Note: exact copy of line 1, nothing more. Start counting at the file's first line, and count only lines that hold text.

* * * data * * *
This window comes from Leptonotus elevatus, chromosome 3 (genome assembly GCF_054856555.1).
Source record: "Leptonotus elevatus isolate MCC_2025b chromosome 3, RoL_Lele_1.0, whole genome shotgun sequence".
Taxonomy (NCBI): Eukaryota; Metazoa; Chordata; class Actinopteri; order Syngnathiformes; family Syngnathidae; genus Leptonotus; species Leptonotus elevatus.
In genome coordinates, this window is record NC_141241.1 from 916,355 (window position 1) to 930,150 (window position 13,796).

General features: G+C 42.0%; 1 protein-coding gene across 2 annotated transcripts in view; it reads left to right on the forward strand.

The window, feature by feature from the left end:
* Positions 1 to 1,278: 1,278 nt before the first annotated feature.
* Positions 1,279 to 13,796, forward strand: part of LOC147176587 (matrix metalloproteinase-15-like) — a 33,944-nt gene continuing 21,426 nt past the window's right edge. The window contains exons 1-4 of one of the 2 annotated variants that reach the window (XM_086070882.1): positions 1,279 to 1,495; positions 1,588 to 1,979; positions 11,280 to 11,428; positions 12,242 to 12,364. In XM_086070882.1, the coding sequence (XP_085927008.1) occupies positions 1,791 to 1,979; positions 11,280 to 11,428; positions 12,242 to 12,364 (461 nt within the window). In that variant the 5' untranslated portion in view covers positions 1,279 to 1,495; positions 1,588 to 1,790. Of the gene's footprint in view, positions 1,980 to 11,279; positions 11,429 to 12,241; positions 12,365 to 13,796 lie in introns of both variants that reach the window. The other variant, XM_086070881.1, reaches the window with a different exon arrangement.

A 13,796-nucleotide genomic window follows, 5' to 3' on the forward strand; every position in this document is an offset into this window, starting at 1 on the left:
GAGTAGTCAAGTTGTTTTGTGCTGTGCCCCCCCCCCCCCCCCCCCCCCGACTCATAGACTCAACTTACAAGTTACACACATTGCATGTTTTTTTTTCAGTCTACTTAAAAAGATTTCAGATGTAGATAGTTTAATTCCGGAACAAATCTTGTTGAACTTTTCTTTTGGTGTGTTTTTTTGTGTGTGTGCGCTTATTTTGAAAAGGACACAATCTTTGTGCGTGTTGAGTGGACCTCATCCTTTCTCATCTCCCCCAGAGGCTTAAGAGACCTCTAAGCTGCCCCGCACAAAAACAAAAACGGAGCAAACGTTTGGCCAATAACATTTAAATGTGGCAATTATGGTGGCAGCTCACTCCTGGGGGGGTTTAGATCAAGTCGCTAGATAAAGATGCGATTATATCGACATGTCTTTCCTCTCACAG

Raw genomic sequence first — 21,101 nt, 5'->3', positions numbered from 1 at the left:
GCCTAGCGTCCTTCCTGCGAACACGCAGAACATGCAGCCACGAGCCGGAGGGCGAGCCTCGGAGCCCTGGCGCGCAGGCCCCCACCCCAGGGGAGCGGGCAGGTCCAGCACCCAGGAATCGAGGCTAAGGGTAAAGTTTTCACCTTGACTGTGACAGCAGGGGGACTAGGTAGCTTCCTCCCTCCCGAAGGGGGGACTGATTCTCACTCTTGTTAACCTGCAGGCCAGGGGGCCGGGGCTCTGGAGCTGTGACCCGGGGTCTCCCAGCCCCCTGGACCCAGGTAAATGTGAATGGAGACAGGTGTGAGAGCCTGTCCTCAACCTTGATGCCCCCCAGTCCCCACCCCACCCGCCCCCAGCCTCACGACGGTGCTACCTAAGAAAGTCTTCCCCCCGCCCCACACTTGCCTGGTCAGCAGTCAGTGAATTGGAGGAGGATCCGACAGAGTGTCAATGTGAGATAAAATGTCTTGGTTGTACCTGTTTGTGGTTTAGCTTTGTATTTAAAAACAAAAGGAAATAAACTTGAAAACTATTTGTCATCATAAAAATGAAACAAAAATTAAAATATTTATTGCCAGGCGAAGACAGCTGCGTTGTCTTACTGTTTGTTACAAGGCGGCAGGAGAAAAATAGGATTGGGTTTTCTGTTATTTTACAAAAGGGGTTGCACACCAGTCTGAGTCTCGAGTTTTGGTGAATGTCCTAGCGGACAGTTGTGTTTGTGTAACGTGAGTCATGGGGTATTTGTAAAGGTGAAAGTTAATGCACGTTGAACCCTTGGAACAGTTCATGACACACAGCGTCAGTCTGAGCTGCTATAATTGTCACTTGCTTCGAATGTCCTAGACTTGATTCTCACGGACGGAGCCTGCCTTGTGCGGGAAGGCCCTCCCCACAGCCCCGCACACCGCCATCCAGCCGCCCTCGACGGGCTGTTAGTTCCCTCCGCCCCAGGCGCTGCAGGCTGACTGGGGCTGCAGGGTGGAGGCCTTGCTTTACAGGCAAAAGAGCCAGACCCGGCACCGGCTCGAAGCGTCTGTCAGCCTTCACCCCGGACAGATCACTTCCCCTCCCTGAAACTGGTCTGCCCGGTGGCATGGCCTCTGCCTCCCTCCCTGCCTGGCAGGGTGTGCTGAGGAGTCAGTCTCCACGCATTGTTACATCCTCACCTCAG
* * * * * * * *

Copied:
This window comes from Leptonotus elevatus, chromosome 3 (genome assembly GCF_054856555.1).